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The Oka principle for Stein manifolds says (roughly) that the only obstructions for "things" are topological obstructions (for instance every smooth complex vector bundle admits a holomorphic structure, etc). Is there a similar principle (atleast in some cases) for compact complex manifolds? Or atleast some version of a h-principle for compact manifolds?

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Hi Vamsi, As Johannes states, of course the answer is "no" in general. However, for fiber bundles of very special type, and up to replacing holomorphic section by meromorphic section, there are some such results in the compact case. The basic example is Tsen's theorem: a $\mathbb{P}^1$-bundle over a Riemann surface always has a holomorphic section. – Jason Starr Sep 11 '11 at 3:40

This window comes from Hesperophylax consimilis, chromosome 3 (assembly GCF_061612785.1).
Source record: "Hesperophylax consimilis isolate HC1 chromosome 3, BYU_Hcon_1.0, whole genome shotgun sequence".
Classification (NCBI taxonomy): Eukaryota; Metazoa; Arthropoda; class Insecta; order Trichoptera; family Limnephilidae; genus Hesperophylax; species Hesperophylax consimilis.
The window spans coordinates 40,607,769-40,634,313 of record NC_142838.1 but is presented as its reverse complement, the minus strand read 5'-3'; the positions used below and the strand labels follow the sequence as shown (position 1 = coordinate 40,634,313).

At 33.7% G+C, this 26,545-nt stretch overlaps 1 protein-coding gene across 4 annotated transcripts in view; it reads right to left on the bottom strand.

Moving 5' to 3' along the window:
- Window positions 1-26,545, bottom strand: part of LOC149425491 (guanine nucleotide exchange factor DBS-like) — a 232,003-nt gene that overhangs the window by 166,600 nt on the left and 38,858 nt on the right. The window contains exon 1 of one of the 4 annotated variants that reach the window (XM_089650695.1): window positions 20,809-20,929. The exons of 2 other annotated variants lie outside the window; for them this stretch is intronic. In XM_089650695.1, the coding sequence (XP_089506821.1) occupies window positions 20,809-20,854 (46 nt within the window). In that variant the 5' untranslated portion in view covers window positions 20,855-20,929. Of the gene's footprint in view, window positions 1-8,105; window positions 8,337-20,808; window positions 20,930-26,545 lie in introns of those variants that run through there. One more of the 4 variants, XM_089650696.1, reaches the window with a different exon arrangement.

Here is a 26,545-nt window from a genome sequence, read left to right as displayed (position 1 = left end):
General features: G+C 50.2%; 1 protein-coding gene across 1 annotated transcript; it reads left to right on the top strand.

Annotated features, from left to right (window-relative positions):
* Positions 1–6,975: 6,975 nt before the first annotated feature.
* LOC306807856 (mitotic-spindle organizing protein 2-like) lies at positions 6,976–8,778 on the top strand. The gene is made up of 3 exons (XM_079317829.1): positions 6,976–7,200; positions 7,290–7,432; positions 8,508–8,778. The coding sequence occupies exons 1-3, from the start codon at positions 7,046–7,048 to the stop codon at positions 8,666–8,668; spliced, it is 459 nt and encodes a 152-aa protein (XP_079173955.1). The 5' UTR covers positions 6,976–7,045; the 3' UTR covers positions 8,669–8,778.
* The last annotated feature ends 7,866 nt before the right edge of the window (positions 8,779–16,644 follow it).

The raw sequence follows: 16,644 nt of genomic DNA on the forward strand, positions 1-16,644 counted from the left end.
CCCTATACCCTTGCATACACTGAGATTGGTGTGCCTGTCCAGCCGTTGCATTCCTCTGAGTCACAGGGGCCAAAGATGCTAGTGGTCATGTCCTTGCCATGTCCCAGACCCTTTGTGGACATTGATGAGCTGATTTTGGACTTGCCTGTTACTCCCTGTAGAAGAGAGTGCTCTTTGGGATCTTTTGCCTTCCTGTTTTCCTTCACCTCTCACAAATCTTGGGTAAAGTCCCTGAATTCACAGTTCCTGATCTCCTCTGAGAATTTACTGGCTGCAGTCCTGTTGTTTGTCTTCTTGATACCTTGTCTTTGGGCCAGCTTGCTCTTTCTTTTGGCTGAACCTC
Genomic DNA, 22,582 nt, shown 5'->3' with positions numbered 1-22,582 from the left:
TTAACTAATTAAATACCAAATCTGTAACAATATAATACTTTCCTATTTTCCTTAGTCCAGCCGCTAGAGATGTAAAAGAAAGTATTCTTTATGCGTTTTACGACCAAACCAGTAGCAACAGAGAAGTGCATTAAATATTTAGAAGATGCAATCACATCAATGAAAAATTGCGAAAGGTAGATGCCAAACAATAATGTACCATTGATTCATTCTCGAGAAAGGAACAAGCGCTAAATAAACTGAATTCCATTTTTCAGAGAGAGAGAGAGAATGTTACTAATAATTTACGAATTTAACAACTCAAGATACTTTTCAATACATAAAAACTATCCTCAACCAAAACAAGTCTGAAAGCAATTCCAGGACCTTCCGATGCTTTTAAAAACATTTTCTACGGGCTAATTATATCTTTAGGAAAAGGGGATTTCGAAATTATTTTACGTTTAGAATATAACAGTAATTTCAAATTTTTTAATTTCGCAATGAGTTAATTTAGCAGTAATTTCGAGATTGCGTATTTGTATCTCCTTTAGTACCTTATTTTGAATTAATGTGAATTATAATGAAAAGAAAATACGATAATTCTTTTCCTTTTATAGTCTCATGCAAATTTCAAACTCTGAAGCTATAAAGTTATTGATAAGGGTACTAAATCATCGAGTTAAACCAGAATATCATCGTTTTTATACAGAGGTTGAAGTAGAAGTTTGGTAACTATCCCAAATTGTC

I don't think you get an $h$-principle for compact complex manifolds.

Example: Given a complex line bundle $L \to M$, it admits a holomorphic structure iff the image of its Chern class in $H^2 (M;\mathcal{O})$ is zero. Similarly, the group of holomorphic line bundles which are topologically trivial is the cokernel of the homomorphism $H^1 (M; \mathbb{Z}) \to H^1 (M;\mathcal{O})$. Complex tori show that Oka's priniciple fails for compact complex manifolds.

The Gromov-Phillips h-principle for closed manifolds is false as well, immersions are the only special case which applies to closed manifolds I am aware of. All other versions (e.g. submersions, symplectic structures, positively or negatively curved metrics) fail, and each of them fails in a fairly spectacular manner.

There are some exceptions to the rule, but in general I would say that one needs noncompactness to push away all possible obstructions to infinity.

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